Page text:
Percent markup: 4,696%

Norvasc: 10 mg
Consumer price (100 tablets): $188.29
Cost of general active ingredients: $0.14
Percent markup: 134,493%

Paxil: 20 mg
Consumer price (100 tablets): $220.27
Cost of general active ingredients: $7.60
Percent markup: 2,898%

Prevacid: 30 mg
Consumer price (100 tablets): $44.77
Cost of general active ingredients: $1.01
Percent markup: 34,136%

Prilosec : 20 mg
Consumer price (100 tablets): $360.97
Cost of general active ingredients $0.52
Percent markup: 69,417%

Prozac: 20 mg
Consumer price (100 tablets) : $247.47
Cost of general active ingredients: $0.11
Percent markup: 224,973%

Tenormin: 50 mg
Consumer price (100 tablets): $104.47
Cost of general active ingredients: $0.13
Percent markup: 80,362%

Vasotec: 10 mg
Consumer price (100 tablets): $102.37
Cost of general active ingredients: $0.20
Percent markup: 51,185%

Xanax: 1 mg
Consumer price (100 tablets) : $136.79
Cost of general active ingredients: $0.024
Percent markup: 569,958%

Zestril: 20 mg
Consumer price (100 tablets) $89.89
Cost of general active ingredients $3.20
Percent markup: 2,809

Zithromax: 600 mg
Consumer price (100 tablets): $1,482.19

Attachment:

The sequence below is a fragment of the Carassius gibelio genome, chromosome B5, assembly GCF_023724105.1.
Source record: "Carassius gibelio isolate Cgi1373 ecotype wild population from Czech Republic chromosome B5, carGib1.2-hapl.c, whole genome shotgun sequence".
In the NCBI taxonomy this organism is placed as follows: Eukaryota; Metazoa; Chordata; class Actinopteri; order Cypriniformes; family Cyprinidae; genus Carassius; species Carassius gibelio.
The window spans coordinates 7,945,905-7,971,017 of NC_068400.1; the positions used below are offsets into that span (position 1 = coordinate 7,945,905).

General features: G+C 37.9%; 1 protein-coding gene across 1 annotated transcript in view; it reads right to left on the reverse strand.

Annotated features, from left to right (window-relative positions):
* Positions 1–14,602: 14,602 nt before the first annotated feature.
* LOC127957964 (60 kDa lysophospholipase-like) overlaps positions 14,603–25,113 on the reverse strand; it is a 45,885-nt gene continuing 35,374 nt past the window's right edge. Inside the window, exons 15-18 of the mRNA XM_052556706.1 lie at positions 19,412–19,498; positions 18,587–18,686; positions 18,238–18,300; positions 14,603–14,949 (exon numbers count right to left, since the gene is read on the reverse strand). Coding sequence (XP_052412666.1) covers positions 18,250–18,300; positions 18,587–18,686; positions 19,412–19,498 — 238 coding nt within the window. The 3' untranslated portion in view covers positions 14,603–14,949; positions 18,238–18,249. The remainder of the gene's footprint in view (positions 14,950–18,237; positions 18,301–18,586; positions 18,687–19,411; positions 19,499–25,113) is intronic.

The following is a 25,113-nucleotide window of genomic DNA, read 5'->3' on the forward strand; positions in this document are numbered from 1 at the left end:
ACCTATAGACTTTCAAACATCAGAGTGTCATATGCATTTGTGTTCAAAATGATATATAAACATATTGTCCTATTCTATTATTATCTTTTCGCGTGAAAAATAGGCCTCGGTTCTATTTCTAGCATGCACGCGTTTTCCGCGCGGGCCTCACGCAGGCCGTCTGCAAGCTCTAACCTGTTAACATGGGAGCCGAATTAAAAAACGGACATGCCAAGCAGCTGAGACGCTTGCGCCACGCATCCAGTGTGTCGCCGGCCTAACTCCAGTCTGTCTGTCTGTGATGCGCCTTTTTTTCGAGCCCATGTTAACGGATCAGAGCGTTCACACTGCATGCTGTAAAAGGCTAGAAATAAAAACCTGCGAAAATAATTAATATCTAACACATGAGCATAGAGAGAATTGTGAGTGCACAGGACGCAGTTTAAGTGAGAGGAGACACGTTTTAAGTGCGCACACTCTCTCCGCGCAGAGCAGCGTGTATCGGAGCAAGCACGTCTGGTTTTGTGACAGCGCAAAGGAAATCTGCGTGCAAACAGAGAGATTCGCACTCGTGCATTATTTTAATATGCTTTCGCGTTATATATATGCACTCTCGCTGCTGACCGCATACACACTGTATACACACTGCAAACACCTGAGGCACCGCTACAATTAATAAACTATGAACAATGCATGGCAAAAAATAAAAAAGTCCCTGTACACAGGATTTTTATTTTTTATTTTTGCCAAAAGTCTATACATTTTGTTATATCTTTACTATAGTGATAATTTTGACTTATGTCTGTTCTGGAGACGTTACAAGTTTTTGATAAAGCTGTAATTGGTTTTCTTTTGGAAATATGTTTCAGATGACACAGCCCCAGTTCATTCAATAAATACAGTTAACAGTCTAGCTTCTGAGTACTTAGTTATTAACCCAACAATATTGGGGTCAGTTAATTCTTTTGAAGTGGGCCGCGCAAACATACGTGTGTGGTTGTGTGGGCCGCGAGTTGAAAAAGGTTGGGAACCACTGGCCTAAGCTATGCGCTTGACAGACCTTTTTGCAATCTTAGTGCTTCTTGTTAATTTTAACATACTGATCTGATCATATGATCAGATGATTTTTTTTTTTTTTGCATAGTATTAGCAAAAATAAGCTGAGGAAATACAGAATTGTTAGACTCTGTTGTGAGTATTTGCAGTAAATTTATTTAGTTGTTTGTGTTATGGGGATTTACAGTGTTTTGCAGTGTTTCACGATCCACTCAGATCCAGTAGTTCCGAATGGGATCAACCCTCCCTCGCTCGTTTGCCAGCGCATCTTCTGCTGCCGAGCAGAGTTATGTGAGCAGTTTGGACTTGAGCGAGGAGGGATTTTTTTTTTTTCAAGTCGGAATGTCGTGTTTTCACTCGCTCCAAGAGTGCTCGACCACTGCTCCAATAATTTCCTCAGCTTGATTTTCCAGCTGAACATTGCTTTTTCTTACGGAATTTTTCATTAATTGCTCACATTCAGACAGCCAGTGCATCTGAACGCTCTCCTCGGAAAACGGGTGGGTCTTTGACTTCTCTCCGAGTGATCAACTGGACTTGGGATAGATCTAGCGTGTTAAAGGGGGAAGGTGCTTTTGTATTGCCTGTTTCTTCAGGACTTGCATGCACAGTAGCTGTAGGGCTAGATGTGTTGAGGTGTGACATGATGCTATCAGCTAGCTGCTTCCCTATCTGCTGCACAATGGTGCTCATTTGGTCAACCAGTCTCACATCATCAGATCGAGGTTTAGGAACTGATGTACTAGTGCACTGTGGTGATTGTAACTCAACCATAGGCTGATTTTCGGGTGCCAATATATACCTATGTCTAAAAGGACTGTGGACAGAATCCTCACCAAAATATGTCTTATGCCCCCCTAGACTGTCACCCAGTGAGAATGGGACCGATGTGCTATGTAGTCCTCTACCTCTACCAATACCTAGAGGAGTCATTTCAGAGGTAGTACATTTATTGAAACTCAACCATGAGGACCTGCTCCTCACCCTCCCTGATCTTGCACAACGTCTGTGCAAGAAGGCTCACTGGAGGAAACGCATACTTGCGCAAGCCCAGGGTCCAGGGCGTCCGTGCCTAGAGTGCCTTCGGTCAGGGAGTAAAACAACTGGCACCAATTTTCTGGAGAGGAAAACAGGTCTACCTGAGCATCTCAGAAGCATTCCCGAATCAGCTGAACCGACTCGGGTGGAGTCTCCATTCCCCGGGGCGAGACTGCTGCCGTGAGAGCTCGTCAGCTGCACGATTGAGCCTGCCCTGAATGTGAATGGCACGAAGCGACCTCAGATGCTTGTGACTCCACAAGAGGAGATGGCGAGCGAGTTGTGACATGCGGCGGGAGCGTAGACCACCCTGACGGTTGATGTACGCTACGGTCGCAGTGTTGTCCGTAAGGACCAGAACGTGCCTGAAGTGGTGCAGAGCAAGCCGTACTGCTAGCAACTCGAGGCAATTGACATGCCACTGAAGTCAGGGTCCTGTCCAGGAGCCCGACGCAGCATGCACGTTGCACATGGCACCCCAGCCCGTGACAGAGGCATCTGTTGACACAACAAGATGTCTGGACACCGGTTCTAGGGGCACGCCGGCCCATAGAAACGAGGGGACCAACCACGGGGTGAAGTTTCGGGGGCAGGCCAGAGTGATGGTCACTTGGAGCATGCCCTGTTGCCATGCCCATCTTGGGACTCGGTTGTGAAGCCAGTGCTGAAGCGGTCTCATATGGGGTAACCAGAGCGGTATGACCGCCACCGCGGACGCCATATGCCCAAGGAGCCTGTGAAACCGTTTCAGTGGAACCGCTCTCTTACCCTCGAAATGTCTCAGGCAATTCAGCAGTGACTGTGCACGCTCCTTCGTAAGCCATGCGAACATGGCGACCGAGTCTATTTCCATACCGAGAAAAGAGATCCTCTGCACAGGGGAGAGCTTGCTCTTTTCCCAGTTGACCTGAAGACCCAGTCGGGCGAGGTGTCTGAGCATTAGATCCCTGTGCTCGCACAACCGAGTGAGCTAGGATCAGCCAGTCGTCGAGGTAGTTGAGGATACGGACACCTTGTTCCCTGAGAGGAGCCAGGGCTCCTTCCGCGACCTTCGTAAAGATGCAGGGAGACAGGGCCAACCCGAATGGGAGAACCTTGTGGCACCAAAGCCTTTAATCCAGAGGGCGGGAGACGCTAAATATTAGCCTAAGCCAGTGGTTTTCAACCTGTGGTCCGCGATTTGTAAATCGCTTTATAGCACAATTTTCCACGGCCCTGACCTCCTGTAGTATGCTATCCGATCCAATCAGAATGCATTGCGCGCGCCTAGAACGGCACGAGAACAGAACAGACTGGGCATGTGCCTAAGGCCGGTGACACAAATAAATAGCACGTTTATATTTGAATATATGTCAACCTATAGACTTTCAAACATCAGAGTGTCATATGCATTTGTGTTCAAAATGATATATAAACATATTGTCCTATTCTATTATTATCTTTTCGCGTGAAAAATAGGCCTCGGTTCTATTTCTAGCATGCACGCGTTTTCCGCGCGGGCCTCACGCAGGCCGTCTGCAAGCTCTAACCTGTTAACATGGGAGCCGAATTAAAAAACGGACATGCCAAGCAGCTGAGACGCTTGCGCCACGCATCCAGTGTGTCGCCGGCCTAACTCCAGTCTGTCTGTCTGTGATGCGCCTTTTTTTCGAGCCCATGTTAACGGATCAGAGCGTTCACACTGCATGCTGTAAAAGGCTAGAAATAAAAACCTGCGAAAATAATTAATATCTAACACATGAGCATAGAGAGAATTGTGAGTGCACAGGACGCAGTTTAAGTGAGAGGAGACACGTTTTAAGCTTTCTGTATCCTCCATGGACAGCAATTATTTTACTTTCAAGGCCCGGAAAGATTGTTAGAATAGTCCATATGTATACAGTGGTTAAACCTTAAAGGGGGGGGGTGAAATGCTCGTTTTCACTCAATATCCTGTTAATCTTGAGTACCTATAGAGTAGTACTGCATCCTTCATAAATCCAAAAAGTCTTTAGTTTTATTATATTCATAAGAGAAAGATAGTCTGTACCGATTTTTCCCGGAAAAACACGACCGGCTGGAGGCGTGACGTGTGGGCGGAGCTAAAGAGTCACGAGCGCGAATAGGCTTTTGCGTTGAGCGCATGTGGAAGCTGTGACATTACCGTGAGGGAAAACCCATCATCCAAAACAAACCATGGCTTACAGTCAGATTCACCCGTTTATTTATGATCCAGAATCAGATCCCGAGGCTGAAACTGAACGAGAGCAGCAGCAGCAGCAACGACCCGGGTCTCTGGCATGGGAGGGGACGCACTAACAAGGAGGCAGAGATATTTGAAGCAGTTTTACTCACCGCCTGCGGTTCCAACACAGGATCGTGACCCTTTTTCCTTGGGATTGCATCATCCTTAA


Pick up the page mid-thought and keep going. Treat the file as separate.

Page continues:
Cost of general active ingredients: $18.78
Percent markup: 7,892%

Zocor: 40 mg
Consumer price (100 tablets): $350.27
Cost of general active ingredients: $8.63
Percent markup: 4,059%

Zoloft: 50 mg
Consumer price: $206.87
Cost of general active ingredients: $1.75
Percent markup: 11,821%

This helps to solve the mystery as to why they can afford to put a Walgreen's on every corner.

On Monday night, Steve Wilson, an investigative reporter for Channel 7 News in Detroit, did a story on generic drug price gouging by pharmacies.
He found in his investigation that some of these <span class="ev_code_RED">generic drugs were marked up as much as 3,000%</span> or more. Yes, that's not a typo... three thousand percent!

So often, we blame the drug companies for the high cost of drugs, and usually rightfully so. But in this case, the fault clearly lies with the pharmacies themselves.

For example, if you had to buy a prescription drug, and bought the name brand, you might pay $100 for 100 pills.
The pharmacist might tell you that if you get the generic equivalent, they would only cost $80, making you think you are "saving" $20.

What the pharmacist is not telling you is that those 100 generic pills may have only cost him $10!

At the end of the report, one of the anchors asked Mr. Wilson whether or not there were any pharmacies that did not adhere to this practice, and he said that COSTCO consistently charged little over their cost for the generic drugs.